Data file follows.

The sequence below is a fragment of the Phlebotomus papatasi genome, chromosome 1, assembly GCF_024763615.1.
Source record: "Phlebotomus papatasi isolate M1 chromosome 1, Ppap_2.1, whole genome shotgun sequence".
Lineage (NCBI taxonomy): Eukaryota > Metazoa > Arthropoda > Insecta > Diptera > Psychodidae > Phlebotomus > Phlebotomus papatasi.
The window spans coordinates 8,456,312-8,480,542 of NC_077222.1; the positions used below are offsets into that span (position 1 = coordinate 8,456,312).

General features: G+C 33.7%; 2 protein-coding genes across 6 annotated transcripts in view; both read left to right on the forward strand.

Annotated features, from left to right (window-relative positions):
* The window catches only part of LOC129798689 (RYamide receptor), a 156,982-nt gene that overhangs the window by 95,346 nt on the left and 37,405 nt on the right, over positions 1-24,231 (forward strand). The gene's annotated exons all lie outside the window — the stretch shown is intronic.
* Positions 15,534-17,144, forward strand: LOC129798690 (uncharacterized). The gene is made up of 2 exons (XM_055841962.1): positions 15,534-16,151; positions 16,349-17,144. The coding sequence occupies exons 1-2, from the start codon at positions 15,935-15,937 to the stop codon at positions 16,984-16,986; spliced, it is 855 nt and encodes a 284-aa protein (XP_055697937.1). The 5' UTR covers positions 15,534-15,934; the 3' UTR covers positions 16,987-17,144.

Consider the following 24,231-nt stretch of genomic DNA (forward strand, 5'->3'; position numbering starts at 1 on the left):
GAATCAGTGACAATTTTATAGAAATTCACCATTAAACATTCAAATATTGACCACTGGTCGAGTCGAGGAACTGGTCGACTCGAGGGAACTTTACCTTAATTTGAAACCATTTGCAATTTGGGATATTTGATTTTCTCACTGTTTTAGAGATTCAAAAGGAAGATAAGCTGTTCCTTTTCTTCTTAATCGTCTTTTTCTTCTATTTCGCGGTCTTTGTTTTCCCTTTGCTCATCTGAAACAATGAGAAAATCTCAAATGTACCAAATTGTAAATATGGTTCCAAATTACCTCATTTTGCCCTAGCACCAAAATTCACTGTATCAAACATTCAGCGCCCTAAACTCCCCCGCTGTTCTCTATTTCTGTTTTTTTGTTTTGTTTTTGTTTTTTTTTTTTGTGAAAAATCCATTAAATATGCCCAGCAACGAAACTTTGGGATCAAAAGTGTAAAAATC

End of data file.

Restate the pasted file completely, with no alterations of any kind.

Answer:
The sequence below is a fragment of the Phlebotomus papatasi genome, chromosome 1, assembly GCF_024763615.1.
Source record: "Phlebotomus papatasi isolate M1 chromosome 1, Ppap_2.1, whole genome shotgun sequence".
Lineage (NCBI taxonomy): Eukaryota > Metazoa > Arthropoda > Insecta > Diptera > Psychodidae > Phlebotomus > Phlebotomus papatasi.
The window spans coordinates 8,456,312-8,480,542 of NC_077222.1; the positions used below are offsets into that span (position 1 = coordinate 8,456,312).

General features: G+C 33.7%; 2 protein-coding genes across 6 annotated transcripts in view; both read left to right on the forward strand.

Annotated features, from left to right (window-relative positions):
* The window catches only part of LOC129798689 (RYamide receptor), a 156,982-nt gene that overhangs the window by 95,346 nt on the left and 37,405 nt on the right, over positions 1-24,231 (forward strand). The gene's annotated exons all lie outside the window — the stretch shown is intronic.
* Positions 15,534-17,144, forward strand: LOC129798690 (uncharacterized). The gene is made up of 2 exons (XM_055841962.1): positions 15,534-16,151; positions 16,349-17,144. The coding sequence occupies exons 1-2, from the start codon at positions 15,935-15,937 to the stop codon at positions 16,984-16,986; spliced, it is 855 nt and encodes a 284-aa protein (XP_055697937.1). The 5' UTR covers positions 15,534-15,934; the 3' UTR covers positions 16,987-17,144.

Consider the following 24,231-nt stretch of genomic DNA (forward strand, 5'->3'; position numbering starts at 1 on the left):
GAATCAGTGACAATTTTATAGAAATTCACCATTAAACATTCAAATATTGACCACTGGTCGAGTCGAGGAACTGGTCGACTCGAGGGAACTTTACCTTAATTTGAAACCATTTGCAATTTGGGATATTTGATTTTCTCACTGTTTTAGAGATTCAAAAGGAAGATAAGCTGTTCCTTTTCTTCTTAATCGTCTTTTTCTTCTATTTCGCGGTCTTTGTTTTCCCTTTGCTCATCTGAAACAATGAGAAAATCTCAAATGTACCAAATTGTAAATATGGTTCCAAATTACCTCATTTTGCCCTAGCACCAAAATTCACTGTATCAAACATTCAGCGCCCTAAACTCCCCCGCTGTTCTCTATTTCTGTTTTTTTGTTTTGTTTTTGTTTTTTTTTTTTGTGAAAAATCCATTAAATATGCCCAGCAACGAAACTTTGGGATCAAAAGTGTAAAAATC